Sunday, November 3, 2019

Brand Spankin’ New Airport

I had to come.  I didn’t have to, but I knew I would need to sooner or later and I didn’t want to have to hear about it from other people and sift through their superlatives, imagining what it was really like.  I had my flight all picked out, departing for Shenzhen this morning from the same Beijing airport I’d already departed from two hundred times before.  And while I was fiddling around with departure times on the website I saw the new code listed: PKX for the brand-spankin’-new airport – Daxing. 

I’ve considered the arrival of this new airport for a while now.  I suppose most people in Beijing have, as well.  If I had surplus millions to play with, the south west of the city, near Langfang, in Hebei would have been a brilliant place to buy real estate, as all the area around here and the entire, erstwhile neglected southern part of the northern capital, will now inevitably change and develop quickly as a result.  The ride out to Beijing Capital Airport would only have been thirty-minutes while the trip to Daxing, according to the mapping app, would be a full hour and a half.  The only flight they had to Shenzhen on Air China, the airline I’m handcuffed to here in the mainland, was at 9:00AM.  Ahh, but it’s Sunday, I wouldn’t be in a rush, and I was curious, so decided to make the purchase. 

This morning, at 6:00AM when I keyed in “Beijing Daxing Airport” to the DiDi app, the destination itself didn’t populate, neither in English nor Chinese..  Oh dear.  I wondered if I hadn’t made a mistake and perhaps it wasn’t yet officially opened. I chose the “Beijing, Daxing Airport Customs Bureau Office, which appeared to be nearby, instead.  I asked the driver if he’d ever been.  “Nope.”  “Me neither.”  I replied.  A foggy morning, we drove south along the eastern Fourth Ring Road and then on to the city’s new, Airport Expressway.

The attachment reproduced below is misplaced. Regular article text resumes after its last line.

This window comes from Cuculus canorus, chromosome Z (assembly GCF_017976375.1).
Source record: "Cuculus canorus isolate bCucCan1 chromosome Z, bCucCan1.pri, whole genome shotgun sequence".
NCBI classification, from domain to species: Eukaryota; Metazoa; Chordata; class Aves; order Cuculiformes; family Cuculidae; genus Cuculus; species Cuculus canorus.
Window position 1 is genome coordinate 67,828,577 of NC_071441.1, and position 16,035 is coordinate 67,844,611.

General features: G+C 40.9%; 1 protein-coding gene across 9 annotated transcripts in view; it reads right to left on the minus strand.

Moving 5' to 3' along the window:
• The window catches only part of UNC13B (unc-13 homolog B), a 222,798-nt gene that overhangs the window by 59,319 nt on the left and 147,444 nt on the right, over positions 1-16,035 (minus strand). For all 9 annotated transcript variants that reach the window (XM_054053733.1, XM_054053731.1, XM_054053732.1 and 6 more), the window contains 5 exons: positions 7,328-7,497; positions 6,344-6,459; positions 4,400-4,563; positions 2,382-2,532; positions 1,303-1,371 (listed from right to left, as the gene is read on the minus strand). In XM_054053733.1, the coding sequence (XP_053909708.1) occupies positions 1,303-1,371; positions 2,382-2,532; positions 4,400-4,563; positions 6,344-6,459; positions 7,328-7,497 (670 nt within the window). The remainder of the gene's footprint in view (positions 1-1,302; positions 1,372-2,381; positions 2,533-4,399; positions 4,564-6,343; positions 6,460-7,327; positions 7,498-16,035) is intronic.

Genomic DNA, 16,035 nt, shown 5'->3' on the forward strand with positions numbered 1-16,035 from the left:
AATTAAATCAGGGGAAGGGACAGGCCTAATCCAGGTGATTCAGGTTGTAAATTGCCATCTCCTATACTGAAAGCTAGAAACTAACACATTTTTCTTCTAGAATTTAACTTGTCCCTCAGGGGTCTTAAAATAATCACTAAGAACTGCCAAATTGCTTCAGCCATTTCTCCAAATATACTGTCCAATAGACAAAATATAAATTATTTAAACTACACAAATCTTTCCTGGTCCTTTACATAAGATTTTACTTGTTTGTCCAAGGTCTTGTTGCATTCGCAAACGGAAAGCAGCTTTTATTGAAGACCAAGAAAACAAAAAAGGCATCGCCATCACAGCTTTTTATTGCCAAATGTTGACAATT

I’m sitting now in the Air China lounge over in the C section of this gigantic starfish.  My gate is a what appears to be a huge distance from here, in the A Concourse.  The airport itself is astoundingly large.  Everything smells like it’s from a showroom, with the plastic only off from a few hours back.   I feel as though I’m in the world’s biggest, newest, emptiest mall five floors of shops and tremendous, high ceilings, curved support beams and light streaming in from everywhere. I like everyone else, am pausing to take photos, every chance I get.  My iPhone can’t capture the enormity of it all, I realize, as I send photos off to my mom.  The lounge I’m in, is apparently a twenty-minute talk to the gate.  This is obviously not Air China’s home airport.  So, I’ll need to go now.  They’ve already started boarding.  Not sure when I’ll be back again to Daxing, but certainly, I now have some superlatives for others to sift through. 

Sunday, 11/03/19

To Enjoy That Story

I was up at 2:00AM.  I didn’t want to be “up.”  But when you’re up, you’re up.  I seem to live jet lagged.  I went to the bathroom and my stepson was in there with the door locked. Last stop before his evening’s rest.  Not unlike back in New York, I’m on a completely different shift from the others in the house.  At my desk, I scanned the New York Times, and I scanned the Washington Post and I scanned the Huffington Post and I took a look at  I’m not sure what I was looking for.  Closure, certainly.  That long-awaited article, that some final piece of evidence had finally come to light which was so unquestionably incriminating that the Republican senators, led by Lindsay Graham had all been forced to say: “I can no longer support the President.”  But it wasn’t meant to be.  To enjoy that story I’d need to return to sleep. 

It was still Friday afternoon, in the U.S.  Emails kept coming in and I had plenty of work to do, end of the month bills to pay.  In the building across the street, all the lights were out.  I wondered for a moment if anyone was looking over at me, on the thirty-first floor, typing away, in my boxers.  Boxers and a hoodie, as this room is chilly.  I’ve been told the aircon seconds as a heater and I’ve got it up full blast, but the air that is blowing out seems room temperature.  And the temperature, as I noted, is cold.